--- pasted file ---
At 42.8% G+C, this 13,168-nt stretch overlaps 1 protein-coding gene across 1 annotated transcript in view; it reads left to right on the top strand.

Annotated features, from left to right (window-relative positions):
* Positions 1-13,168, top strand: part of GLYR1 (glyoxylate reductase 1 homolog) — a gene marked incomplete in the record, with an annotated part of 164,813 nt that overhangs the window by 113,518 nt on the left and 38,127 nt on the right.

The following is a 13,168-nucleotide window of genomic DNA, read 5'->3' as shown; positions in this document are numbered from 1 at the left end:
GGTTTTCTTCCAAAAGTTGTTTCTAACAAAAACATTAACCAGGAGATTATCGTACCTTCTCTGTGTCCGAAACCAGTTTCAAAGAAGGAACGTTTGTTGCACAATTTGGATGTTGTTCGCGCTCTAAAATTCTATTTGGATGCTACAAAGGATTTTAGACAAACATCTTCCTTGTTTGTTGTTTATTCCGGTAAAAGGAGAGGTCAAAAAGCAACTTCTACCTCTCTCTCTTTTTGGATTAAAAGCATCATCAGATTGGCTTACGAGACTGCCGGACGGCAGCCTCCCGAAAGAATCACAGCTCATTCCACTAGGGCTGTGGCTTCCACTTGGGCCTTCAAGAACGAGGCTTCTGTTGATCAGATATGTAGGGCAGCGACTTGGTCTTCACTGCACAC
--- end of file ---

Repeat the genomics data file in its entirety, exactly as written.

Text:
At 42.8% G+C, this 13,168-nt stretch overlaps 1 protein-coding gene across 1 annotated transcript in view; it reads left to right on the top strand.

Annotated features, from left to right (window-relative positions):
* Positions 1-13,168, top strand: part of GLYR1 (glyoxylate reductase 1 homolog) — a gene marked incomplete in the record, with an annotated part of 164,813 nt that overhangs the window by 113,518 nt on the left and 38,127 nt on the right.

The following is a 13,168-nucleotide window of genomic DNA, read 5'->3' as shown; positions in this document are numbered from 1 at the left end:
GGTTTTCTTCCAAAAGTTGTTTCTAACAAAAACATTAACCAGGAGATTATCGTACCTTCTCTGTGTCCGAAACCAGTTTCAAAGAAGGAACGTTTGTTGCACAATTTGGATGTTGTTCGCGCTCTAAAATTCTATTTGGATGCTACAAAGGATTTTAGACAAACATCTTCCTTGTTTGTTGTTTATTCCGGTAAAAGGAGAGGTCAAAAAGCAACTTCTACCTCTCTCTCTTTTTGGATTAAAAGCATCATCAGATTGGCTTACGAGACTGCCGGACGGCAGCCTCCCGAAAGAATCACAGCTCATTCCACTAGGGCTGTGGCTTCCACTTGGGCCTTCAAGAACGAGGCTTCTGTTGATCAGATATGTAGGGCAGCGACTTGGTCTTCACTGCACAC